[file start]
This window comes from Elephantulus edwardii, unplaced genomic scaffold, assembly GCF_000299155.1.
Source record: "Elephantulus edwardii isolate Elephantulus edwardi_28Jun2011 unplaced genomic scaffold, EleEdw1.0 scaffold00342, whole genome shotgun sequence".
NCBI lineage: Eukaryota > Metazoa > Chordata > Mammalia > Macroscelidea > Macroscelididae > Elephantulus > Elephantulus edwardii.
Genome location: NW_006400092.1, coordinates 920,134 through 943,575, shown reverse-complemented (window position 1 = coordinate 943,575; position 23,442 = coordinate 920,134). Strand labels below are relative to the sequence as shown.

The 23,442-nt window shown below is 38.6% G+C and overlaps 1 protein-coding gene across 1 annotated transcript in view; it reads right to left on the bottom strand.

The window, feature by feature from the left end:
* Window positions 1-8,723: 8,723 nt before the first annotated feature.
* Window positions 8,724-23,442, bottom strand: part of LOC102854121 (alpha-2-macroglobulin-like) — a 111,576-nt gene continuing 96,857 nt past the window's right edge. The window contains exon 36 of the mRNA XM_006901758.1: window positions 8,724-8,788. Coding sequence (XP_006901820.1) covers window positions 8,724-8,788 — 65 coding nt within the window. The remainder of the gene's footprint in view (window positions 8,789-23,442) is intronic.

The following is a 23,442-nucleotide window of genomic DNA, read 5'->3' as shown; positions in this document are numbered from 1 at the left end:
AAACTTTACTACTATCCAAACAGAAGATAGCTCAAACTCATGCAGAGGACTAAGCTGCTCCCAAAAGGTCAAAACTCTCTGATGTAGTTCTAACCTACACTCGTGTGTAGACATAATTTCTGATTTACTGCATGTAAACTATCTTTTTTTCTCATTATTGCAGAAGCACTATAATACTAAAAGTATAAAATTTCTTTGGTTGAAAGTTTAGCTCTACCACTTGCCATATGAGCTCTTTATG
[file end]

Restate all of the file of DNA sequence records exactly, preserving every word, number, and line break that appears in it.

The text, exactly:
This window comes from Elephantulus edwardii, unplaced genomic scaffold, assembly GCF_000299155.1.
Source record: "Elephantulus edwardii isolate Elephantulus edwardi_28Jun2011 unplaced genomic scaffold, EleEdw1.0 scaffold00342, whole genome shotgun sequence".
NCBI lineage: Eukaryota > Metazoa > Chordata > Mammalia > Macroscelidea > Macroscelididae > Elephantulus > Elephantulus edwardii.
Genome location: NW_006400092.1, coordinates 920,134 through 943,575, shown reverse-complemented (window position 1 = coordinate 943,575; position 23,442 = coordinate 920,134). Strand labels below are relative to the sequence as shown.

The 23,442-nt window shown below is 38.6% G+C and overlaps 1 protein-coding gene across 1 annotated transcript in view; it reads right to left on the bottom strand.

The window, feature by feature from the left end:
* Window positions 1-8,723: 8,723 nt before the first annotated feature.
* Window positions 8,724-23,442, bottom strand: part of LOC102854121 (alpha-2-macroglobulin-like) — a 111,576-nt gene continuing 96,857 nt past the window's right edge. The window contains exon 36 of the mRNA XM_006901758.1: window positions 8,724-8,788. Coding sequence (XP_006901820.1) covers window positions 8,724-8,788 — 65 coding nt within the window. The remainder of the gene's footprint in view (window positions 8,789-23,442) is intronic.

The following is a 23,442-nucleotide window of genomic DNA, read 5'->3' as shown; positions in this document are numbered from 1 at the left end:
AAACTTTACTACTATCCAAACAGAAGATAGCTCAAACTCATGCAGAGGACTAAGCTGCTCCCAAAAGGTCAAAACTCTCTGATGTAGTTCTAACCTACACTCGTGTGTAGACATAATTTCTGATTTACTGCATGTAAACTATCTTTTTTTCTCATTATTGCAGAAGCACTATAATACTAAAAGTATAAAATTTCTTTGGTTGAAAGTTTAGCTCTACCACTTGCCATATGAGCTCTTTATG